Louisiana Department of Wildlife and Fisheries Secretary Robert Barham has requested more than $30 million from the federal government and BP to cover agency expenses related to the Deepwater Horizon Gulf oil spill. In a letter to BP Vice President of Gulf of Mexico Exploration Dr. David I. Rainey, Barhan writes: "In order to fulfill the department's core mission of managing and protecting Louisiana's fisheries, we must enact a fishery resource monitoring program designed to provide the information needed to manage the fishery resources of the state as a result of the oil spill. Our estimates indicate the implementation of this program will total $30 million."

In a separate letter to U.S. Department of Interior Secretary Ken Salazar, Barham requests that the federal government cover a likely dropoff in funding the state will receive through the Sport Fish Restoration Program over the next two years. Barham writes: "The management of our coastal fisheries has long been funded by the annual apportionments we receive from the Sport Fish Restoration Program, a user pay/user benefit program. Now we have to deal with the long term impacts of this massive oil spill and the potential loss of revenues and fishing opportunity as a result of this disaster."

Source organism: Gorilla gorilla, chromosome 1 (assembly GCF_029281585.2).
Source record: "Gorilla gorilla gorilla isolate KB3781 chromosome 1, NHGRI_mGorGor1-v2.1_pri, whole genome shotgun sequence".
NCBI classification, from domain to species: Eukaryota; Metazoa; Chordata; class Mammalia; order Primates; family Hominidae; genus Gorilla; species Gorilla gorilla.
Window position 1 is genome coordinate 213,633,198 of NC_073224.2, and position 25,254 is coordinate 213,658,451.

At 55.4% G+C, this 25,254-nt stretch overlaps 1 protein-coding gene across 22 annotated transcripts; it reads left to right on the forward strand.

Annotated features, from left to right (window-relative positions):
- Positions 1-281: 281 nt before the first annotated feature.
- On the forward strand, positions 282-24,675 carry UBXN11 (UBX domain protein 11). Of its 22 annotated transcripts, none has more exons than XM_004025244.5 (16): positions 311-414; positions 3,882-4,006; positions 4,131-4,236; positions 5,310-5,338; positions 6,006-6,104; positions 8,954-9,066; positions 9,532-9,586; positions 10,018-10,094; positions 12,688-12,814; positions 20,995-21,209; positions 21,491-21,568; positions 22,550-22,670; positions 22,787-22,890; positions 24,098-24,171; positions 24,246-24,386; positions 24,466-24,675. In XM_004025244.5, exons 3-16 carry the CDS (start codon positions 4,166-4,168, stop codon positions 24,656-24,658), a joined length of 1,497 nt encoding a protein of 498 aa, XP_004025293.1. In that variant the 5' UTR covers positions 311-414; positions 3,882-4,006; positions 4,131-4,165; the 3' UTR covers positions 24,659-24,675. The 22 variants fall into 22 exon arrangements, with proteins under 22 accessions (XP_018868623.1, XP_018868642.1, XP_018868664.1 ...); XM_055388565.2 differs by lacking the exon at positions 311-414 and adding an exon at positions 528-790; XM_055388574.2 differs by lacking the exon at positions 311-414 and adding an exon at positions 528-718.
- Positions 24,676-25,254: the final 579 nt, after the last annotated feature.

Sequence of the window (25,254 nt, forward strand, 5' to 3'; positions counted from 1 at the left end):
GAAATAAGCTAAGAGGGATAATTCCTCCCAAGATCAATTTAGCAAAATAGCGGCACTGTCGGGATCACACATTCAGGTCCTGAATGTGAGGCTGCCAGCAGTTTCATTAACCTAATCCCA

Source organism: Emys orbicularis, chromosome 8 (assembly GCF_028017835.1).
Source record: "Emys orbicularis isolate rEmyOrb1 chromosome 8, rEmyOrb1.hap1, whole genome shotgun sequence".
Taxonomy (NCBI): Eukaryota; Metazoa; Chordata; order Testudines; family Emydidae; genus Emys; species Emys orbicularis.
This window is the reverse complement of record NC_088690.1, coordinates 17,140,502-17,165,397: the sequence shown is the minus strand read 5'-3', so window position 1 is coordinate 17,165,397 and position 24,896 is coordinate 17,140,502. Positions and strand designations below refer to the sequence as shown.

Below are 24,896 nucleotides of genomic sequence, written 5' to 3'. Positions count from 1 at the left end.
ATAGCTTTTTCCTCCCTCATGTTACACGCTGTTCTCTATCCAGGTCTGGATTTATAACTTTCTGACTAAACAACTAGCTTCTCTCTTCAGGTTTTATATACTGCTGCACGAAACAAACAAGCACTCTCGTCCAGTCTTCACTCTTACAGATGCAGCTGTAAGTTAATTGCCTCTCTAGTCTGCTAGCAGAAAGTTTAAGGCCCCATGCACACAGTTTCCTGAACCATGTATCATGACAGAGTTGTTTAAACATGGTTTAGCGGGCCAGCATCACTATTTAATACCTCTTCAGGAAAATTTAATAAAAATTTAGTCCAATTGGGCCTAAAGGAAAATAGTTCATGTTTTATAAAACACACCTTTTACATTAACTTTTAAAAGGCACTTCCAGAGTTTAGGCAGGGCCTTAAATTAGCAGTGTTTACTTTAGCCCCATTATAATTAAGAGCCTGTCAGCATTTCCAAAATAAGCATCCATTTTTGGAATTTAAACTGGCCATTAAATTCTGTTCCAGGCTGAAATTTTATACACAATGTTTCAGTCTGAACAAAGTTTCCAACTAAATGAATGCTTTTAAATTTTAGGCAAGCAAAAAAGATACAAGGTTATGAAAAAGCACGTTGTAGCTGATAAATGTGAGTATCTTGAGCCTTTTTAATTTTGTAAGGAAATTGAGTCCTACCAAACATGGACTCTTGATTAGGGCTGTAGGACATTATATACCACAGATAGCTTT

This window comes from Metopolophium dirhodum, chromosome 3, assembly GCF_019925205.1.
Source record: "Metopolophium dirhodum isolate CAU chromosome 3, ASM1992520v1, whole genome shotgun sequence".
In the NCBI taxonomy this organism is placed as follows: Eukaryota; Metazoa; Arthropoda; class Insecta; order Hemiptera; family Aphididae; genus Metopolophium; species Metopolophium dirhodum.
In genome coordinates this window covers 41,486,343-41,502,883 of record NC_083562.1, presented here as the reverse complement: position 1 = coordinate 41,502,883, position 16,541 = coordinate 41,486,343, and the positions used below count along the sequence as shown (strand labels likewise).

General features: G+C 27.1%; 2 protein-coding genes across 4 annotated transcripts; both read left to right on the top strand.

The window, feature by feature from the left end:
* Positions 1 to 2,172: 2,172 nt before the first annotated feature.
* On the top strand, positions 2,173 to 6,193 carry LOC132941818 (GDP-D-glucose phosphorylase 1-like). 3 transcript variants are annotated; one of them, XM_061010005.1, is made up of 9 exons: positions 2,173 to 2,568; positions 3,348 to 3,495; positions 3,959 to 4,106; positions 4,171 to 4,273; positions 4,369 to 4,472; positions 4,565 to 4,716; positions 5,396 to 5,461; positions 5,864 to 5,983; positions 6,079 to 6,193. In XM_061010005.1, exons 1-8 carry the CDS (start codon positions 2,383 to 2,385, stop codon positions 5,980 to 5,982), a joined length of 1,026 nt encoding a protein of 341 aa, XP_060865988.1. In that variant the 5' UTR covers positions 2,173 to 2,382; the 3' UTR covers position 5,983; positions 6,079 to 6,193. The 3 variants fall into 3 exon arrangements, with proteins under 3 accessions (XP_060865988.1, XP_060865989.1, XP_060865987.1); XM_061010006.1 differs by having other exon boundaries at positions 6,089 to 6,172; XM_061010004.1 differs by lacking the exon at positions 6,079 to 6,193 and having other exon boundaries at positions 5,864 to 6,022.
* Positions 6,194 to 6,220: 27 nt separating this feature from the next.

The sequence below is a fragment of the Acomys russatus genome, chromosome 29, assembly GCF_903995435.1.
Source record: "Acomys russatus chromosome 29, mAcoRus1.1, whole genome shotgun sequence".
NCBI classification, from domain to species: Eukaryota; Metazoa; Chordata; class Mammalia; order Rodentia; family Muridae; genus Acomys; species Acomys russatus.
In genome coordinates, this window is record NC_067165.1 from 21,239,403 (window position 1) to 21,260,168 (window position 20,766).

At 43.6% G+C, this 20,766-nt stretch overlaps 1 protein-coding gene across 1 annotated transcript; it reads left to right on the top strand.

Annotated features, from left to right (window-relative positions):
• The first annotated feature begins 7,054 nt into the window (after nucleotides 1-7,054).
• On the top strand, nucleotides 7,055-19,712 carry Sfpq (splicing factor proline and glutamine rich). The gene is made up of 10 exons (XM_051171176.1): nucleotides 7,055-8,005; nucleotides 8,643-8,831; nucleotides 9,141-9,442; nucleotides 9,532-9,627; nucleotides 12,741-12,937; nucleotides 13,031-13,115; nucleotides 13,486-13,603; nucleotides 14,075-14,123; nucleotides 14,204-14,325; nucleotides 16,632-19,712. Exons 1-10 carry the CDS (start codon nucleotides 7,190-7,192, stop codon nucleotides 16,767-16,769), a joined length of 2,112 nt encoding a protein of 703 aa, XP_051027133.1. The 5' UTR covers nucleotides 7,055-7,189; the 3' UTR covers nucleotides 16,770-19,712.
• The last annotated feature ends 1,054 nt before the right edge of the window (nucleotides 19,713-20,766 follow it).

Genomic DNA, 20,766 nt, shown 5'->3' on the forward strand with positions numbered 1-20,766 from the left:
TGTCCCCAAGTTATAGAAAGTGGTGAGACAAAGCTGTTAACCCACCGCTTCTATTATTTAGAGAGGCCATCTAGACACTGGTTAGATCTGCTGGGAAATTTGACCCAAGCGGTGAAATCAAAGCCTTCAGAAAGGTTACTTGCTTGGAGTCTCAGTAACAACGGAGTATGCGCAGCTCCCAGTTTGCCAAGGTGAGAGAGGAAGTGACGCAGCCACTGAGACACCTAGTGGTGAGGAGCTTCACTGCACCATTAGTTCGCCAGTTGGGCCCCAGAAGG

Barham is requesting that, for the next two years, the Interior Department keep Louisiana's level of Sport Fish Restoration Program funding at an annual rate equal to the average of the last three years funding. After the two years, Barham suggests Louisiana's program funding be re-evaluated.

According to the U.S. Fish and Wildlife Service's Web site, the Sport Fish Restoration Program is funded through excise taxes on fishing equipment, motorboat and small engine fuels, import duties, and interest collected into a Sport Fish Restoration and Boating Trust Fund. The funds are apportioned to states based on a formula which includes land area, number of paid license holders, minimums and maximums.

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